Strategies for using valvetrain flexibility instead of exhaust manifold pressure modulation for diesel engine gas exchange and thermal management control

At low-to-moderate loads, modern diesel engines manipulate exhaust manifold pressure to drive exhaust gas recirculation and thermally manage the aftertreatment. In these engines, exhaust manifold pressure control is typically achieved via either a valve after the turbine, a variable geometry turbine, or wastegating. The study described here demonstrates how valvetrain flexibility enables engine operation without requiring exhaust manifold pressure control. Specifically, intake valve closure modulation and cylinder deactivation at elevated engine speeds, along with exhaust valve opening modulation at low engine speeds, can match, or improve, efficiency and thermal management compared to a stock thermal calibration that requires exhaust manifold pressure control. During low-speed, low-load operation, the stock engine uses elevated exhaust manifold pressures to increase the required fueling (for thermal management) and to drive exhaust gas recirculation. Exhaust valve opening modulation can instead be implemented to enable similar aftertreatment warm-up, while cylinder deactivation allows aftertreatment temperature maintenance with a 40% reduction in fuel consumption. During high-speed, low-to-moderate loads, the stock engine implements thermal management operation by decreasing exhaust manifold pressure. Intake valve closure modulation together with cylinder deactivation can instead be implemented to enable fuel-efficient thermal management improvements via charge flow control.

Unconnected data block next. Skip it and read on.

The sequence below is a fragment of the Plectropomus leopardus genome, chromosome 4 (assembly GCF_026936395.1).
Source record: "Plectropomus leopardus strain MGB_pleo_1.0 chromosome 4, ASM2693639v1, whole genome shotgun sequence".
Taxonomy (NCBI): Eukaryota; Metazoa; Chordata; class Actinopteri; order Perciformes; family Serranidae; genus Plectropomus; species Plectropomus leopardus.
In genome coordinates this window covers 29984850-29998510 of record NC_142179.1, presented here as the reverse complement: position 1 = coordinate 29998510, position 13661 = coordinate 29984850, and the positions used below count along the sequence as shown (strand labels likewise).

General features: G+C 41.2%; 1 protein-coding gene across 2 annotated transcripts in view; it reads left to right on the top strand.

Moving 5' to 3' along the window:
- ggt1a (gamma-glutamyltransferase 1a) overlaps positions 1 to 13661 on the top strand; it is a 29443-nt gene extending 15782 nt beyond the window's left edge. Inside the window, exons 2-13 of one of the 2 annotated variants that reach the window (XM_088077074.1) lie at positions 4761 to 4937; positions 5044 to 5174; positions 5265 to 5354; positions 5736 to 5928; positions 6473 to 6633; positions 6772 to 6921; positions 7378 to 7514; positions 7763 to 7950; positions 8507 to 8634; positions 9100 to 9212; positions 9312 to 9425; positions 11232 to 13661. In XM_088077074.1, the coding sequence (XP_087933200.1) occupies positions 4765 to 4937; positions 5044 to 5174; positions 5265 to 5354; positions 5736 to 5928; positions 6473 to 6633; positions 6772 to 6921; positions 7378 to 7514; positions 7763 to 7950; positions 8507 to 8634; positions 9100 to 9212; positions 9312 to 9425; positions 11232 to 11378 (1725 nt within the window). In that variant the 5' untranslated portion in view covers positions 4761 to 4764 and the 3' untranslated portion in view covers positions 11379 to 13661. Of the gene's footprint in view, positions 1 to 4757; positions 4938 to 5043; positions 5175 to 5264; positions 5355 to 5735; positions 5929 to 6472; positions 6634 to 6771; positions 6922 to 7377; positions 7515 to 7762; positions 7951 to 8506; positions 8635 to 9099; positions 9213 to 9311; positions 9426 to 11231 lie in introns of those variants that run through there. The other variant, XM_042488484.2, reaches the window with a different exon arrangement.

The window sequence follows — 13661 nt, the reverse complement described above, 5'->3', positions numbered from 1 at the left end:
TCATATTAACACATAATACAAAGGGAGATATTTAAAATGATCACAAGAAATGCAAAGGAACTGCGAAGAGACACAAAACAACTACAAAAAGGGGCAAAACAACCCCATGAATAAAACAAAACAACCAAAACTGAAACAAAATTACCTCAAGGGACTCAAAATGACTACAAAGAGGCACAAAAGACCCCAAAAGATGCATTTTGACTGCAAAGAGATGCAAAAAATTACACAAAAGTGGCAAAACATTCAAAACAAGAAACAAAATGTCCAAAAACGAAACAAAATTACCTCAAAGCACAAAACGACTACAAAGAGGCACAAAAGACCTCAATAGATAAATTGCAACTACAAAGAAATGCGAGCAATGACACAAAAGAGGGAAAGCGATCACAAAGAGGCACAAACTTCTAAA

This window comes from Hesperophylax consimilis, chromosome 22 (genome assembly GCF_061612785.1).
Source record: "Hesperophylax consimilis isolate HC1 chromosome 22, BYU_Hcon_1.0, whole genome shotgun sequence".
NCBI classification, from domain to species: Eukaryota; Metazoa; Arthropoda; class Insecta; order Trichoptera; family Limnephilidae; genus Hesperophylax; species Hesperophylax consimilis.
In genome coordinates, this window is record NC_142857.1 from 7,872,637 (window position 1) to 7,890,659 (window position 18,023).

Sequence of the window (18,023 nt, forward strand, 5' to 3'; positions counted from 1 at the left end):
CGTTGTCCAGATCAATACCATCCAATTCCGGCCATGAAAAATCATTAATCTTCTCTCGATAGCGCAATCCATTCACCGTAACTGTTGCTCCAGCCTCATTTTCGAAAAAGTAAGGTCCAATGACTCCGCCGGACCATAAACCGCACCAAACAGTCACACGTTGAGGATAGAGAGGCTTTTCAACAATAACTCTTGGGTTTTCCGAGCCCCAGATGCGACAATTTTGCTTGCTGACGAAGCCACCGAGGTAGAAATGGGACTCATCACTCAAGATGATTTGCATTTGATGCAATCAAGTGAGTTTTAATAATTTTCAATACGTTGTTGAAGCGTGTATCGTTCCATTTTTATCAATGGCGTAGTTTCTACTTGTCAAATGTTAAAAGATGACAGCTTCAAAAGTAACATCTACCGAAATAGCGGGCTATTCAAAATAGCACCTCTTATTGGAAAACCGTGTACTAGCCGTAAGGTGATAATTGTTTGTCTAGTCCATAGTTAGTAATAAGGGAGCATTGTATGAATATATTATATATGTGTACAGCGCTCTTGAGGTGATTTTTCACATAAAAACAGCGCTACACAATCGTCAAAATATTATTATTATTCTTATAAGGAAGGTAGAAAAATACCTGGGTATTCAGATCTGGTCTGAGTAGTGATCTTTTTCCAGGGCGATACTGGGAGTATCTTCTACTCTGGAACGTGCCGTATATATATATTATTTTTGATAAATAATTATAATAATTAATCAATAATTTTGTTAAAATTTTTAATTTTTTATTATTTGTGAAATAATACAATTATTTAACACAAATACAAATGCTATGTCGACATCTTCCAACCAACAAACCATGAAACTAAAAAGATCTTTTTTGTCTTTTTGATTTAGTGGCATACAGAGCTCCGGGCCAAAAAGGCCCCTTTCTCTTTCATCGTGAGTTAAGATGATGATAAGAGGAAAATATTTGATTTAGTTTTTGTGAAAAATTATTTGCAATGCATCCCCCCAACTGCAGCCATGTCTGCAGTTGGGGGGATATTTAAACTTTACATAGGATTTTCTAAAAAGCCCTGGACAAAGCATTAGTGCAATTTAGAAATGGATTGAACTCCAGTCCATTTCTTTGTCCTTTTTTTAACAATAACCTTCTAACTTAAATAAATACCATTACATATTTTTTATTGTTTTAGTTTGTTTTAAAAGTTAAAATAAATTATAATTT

Language

  • English

Media Info

  • Media Type: Web
  • Features: References;
  • Pagination: pp 755-776
  • Serial:

Subject/Index Terms

Filing Info

  • Accession Number: 01766044
  • Record Type: Publication
  • Files: TRIS
  • Created Date: Jan 21 2021 3:25PM